On Sunday, ALPA, along with millions of people in this country, took time to honor the nearly 3,000 lives lost on September 11, 2001. An important facet of ALPA’s “never forget, never again” focus is to advance the security of aviation operations as part of the 9/11 legacy. In the aftermath of the attacks, Congress mandated that reinforced flight deck doors be installed on passenger airliners.
Unfortunately, practical experience using these doors soon revealed a critical vulnerability—the reinforced door must be periodically opened during flight for pilots’ operational and physiological needs, which means that they may be compromised by one or more intruders who could rush the flight deck.To address this unintended security loophole, another layer of safety, the “secondary barrier,” was developed by airlines for use whenever the cockpit door is open during flight.
In order to enhance security for passengers, pilots and the national defense, ALPA continues to be a leader in efforts to enact legislation that would require secondary barriers on all passenger aircraft.
By ALPA Staff
ALPA pilots this week continued to encourage their elected officials to vote for secondary cockpit barrier language in the upcoming FAA reauthorization legislation. Through an ALPA-wide Call to Action, pilots reached out directly to Capitol Hill on the importance of these proven, effective, and efficient layers of security for the cockpit.
In a post earlier this year, Capt. Jerry Timmerman highlighted the merits of secondary cockpit barriers. These lightweight devices, installed between the passenger cabin and the cockpit door, are easy to deploy and stow. They successfully and efficiently block access to the flight deck whenever the reinforced door is opened in flight.
By Captain Jerry Timmerman, Delta B737
Fifteen years ago, at the end of a prosperous decade, our planet was thrown into chaos when four U.S. passenger airplanes were hijacked and turned into missiles. Emotional, economic, and enduring scars from September 11th, 2001 are with us still. As a country, we vowed then to never let such a tragedy happen again, which is why we must mandate secondary barriers on all commercial passenger aircraft now.
In the immediate aftermath of the attacks, we upgraded our security systems. Cultural and physical changes were made, studied, adjusted, and re-implemented in order to create the risk-based, layered security approach we have now. Today, we have hardened cockpit doors, Transportation Security Officers at every entrance point, and the Federal Flight Deck Officers program, but we still lack one key layer in our aviation security structure: mandatory secondary barriers.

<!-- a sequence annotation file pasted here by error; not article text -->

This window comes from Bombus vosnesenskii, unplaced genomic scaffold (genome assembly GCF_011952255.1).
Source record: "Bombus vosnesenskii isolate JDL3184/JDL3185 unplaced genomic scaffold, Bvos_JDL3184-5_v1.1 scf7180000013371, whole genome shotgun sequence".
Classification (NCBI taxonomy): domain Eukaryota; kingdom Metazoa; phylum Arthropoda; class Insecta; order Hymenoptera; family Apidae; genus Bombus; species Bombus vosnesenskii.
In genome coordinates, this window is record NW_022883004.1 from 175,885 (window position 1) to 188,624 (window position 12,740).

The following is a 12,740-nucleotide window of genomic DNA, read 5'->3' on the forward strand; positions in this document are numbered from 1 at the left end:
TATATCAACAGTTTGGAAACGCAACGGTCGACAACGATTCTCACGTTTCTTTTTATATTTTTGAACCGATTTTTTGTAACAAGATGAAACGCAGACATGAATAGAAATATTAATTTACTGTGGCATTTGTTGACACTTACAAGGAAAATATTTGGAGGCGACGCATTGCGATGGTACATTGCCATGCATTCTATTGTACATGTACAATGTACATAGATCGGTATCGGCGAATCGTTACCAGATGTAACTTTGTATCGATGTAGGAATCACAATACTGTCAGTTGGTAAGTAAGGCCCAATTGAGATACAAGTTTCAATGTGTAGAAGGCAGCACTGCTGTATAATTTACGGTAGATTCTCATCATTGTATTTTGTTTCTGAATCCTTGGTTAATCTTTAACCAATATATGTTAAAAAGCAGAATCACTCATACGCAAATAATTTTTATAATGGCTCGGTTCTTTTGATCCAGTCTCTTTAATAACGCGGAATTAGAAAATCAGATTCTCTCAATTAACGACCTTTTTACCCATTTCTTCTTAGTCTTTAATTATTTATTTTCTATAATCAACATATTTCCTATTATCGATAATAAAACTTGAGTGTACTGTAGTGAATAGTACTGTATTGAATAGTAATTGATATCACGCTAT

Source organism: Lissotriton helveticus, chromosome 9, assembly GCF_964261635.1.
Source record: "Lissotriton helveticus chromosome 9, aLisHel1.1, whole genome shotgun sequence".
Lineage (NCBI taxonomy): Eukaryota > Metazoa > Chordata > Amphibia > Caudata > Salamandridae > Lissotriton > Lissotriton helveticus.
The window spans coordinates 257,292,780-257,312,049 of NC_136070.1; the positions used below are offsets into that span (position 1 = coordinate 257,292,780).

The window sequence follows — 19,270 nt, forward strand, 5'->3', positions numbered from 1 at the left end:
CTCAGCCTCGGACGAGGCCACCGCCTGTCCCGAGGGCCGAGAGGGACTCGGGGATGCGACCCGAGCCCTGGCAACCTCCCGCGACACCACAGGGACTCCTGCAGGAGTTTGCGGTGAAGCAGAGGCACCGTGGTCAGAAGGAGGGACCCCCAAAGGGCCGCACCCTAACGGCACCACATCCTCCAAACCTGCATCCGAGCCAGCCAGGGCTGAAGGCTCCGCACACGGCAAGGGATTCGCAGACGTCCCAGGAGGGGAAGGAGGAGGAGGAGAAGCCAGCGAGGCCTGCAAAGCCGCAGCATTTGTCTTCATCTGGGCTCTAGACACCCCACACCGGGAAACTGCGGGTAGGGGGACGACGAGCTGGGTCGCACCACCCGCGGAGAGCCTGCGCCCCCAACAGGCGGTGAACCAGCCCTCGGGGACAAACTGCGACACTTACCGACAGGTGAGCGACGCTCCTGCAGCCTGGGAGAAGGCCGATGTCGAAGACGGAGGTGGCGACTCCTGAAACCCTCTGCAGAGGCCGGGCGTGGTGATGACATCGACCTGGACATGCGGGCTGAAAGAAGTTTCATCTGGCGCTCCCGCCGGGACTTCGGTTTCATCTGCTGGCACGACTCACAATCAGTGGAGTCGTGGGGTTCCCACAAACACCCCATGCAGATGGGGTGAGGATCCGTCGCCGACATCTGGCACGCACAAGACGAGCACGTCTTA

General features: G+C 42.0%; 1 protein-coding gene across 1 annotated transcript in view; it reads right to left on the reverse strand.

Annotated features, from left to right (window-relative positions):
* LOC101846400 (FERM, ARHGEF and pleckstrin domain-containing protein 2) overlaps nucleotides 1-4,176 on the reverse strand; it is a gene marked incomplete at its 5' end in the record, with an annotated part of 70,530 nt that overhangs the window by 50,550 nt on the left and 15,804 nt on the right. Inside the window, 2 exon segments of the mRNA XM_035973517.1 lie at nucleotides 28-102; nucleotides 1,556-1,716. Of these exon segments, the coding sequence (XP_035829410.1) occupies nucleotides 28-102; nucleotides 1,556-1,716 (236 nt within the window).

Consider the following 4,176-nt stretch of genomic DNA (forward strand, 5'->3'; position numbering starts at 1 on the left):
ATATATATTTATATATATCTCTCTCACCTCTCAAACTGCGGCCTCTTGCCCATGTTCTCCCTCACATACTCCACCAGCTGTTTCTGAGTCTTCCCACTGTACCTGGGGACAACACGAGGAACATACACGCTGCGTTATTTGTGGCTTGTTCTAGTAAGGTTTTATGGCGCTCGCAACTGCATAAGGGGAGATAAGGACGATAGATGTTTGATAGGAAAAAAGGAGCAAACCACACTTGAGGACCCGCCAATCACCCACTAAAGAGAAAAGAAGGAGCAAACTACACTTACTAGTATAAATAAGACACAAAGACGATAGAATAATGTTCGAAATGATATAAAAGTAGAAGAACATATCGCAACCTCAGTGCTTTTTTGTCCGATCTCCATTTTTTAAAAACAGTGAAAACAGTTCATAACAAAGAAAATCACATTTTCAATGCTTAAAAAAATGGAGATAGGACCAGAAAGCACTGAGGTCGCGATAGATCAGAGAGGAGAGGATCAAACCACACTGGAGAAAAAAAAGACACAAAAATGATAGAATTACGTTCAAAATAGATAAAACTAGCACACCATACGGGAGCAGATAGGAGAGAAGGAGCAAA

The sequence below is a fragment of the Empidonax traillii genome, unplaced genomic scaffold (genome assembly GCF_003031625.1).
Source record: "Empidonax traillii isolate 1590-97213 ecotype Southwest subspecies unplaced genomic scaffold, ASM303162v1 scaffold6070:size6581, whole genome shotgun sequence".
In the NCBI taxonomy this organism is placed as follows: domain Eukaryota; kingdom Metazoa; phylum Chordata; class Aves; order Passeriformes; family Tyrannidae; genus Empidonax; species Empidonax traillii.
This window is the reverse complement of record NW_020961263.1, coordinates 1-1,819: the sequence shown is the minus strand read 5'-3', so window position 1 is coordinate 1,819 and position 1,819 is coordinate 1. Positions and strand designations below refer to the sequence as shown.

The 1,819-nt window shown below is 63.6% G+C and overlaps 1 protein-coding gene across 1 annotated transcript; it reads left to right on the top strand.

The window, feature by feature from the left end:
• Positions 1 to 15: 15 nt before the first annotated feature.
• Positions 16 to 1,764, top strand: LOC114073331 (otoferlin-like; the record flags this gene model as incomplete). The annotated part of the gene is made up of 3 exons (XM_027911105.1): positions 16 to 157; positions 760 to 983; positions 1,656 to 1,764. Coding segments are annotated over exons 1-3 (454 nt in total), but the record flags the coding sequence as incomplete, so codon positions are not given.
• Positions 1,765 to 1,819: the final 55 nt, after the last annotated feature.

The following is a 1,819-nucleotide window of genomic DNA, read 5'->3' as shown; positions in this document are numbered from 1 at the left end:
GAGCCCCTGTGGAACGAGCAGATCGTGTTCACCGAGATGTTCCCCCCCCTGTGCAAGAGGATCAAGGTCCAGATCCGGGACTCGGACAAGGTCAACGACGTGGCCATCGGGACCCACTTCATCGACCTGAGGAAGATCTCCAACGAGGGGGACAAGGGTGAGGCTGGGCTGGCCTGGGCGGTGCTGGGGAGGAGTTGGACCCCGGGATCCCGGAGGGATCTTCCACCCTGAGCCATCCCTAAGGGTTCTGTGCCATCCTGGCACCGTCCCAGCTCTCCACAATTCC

This week, United Airlines pilots took to Capitol Hill as part of ALPA’s efforts to mandate secondary barriers on passenger aircraft. Secondary barriers are lightweight devices that are easy to deploy and stow, installed between the passenger cabin and the cockpit door, that block access to the flight deck whenever the reinforced door is opened in flight.
After the attacks of 9/11, the U.S. Congress and the Canadian Parliament mandated that airlines replace standard cockpit doors with hardened doors on certain types of airliners. However, practical experience using these doors soon revealed a critical vulnerability—the reinforced door must be periodically opened during flight for pilots’ operational and physiological needs, which means they may be compromised by one or more terrorists who could rush the flight deck. To address this unintended security lapse, a secondary barrier was developed by airlines for use whenever the cockpit door is open during flight.
Government and industry studies have shown that secondary cockpit barriers are an effective, inexpensive way to protect our aircraft during flight when the cockpit door must be opened. The current alternative—a flight attendant acting as a human shield with or without a serving cart—is not an acceptable layer of security.
On July 16, I testified before members of the U.S. House Subcommittee on Transportation Security about our union’s support for the Federal Air Marshal Service (FAMS) as a key element in a multi-layered, risk-based approach to aviation security that also includes advancing the Federal Flight Deck Officer (FFDO) program and installing secondary cockpit barriers on passenger airliners.